Subclinical Carotid Atherosclerosis in HIV-Infected Patients: Role of Combination Antiretroviral Therapy

    loading  Checking for direct PDF access through Ovid


Background and Purpose—Whether or not combination antiretroviral therapy (CART) alone directly contributes to accelerating atherosclerosis in HIV-infected patients has not been studied in depth. This study aimed to ascertain the relationship between this therapy and subclinical carotid atherosclerosis according to cardiovascular risk.Methods—Sixty-eight HIV-infected patients with ≤1 cardiovascular risk factors and 64 with ≥2 risk factors completed the study protocol consisting of clinical, laboratory, and vascular evaluation by carotid high-resolution B-mode ultrasonography. Univariate and multivariate logistic regression analyses were performed with the presence of subclinical carotid atherosclerosis, defined by carotid intima-media thickness >0.8 mm or the presence of plaque being the dependent variable.Results—Among the 132 enrolled patients, 93 (70.5%) were on CART and 39 (29.5%) had never been on antiretroviral therapy. In accordance with cardiovascular risk stratification, subclinical carotid atherosclerosis was found in 26.6% (17 of 64 patients) of the very low–risk group (10-year coronary risk <5%), 35.3% (12 of 34 patients) of the low-risk group (10-year coronary risk between 5% and 9%) and 76.5% (26 of 34 patients) of the moderate/high-risk group (10-year coronary risk ≥10%). Thus, 55 (41.7%) of the 132 HIV-infected patients had subclinical carotid atherosclerosis, and independent variables associated with carotid atherosclerosis (odds ratio; 95% CI) were: CART exposure (10.5; 2.8 to 39) and 10-year coronary risk ≥10% (4.2; 1.5 to 12). In very low coronary risk patients (<5%), age (per 10-year increment: 4.01; 1.12 to 14.38), systolic blood pressure (per unit mm Hg 1.07; 1.01 to 1.14), and CART exposure (8.65; 1.54 to 48.54) were independently associated with subclinical carotid atherosclerosis.Conclusions—CART should be considered a strong, independent predictor for the development of subclinical atherosclerosis in HIV-infected patients, regardless of known major cardiovascular risk factors and atherogenic metabolic abnormalities induced by this therapy.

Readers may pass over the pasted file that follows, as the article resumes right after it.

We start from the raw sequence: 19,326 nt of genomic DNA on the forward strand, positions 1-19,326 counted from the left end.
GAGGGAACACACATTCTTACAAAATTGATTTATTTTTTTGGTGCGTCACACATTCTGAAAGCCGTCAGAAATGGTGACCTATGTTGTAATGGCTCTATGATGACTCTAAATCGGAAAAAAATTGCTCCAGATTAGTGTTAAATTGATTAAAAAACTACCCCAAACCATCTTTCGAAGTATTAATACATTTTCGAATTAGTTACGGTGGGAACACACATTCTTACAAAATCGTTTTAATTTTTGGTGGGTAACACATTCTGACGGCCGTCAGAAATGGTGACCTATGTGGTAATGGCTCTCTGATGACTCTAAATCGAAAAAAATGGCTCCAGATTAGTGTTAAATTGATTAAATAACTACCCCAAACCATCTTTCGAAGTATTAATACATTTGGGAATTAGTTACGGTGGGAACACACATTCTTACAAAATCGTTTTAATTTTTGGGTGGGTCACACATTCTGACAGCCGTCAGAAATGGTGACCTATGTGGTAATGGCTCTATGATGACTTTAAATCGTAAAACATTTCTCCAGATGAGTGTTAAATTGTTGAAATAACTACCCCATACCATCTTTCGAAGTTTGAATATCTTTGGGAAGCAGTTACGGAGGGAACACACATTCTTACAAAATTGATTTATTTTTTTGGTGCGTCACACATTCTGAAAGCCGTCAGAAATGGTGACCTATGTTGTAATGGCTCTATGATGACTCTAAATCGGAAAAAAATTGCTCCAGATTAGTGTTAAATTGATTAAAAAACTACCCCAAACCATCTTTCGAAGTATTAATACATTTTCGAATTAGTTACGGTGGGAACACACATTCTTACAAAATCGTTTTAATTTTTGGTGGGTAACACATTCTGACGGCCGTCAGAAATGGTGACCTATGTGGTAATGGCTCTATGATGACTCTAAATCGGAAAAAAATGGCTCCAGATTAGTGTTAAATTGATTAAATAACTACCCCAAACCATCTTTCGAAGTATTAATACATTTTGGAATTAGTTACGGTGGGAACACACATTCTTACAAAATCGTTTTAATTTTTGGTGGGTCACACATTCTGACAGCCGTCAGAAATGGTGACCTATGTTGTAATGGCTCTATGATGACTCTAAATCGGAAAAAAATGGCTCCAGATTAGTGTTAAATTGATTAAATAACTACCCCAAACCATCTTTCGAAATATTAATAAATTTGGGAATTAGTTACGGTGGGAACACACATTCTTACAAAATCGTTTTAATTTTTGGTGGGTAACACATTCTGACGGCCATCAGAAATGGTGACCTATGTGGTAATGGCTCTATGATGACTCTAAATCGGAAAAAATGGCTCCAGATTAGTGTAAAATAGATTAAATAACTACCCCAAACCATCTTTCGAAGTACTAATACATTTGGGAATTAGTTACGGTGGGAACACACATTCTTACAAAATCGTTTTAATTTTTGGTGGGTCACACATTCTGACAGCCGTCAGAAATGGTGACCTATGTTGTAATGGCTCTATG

loading  Loading Related Articles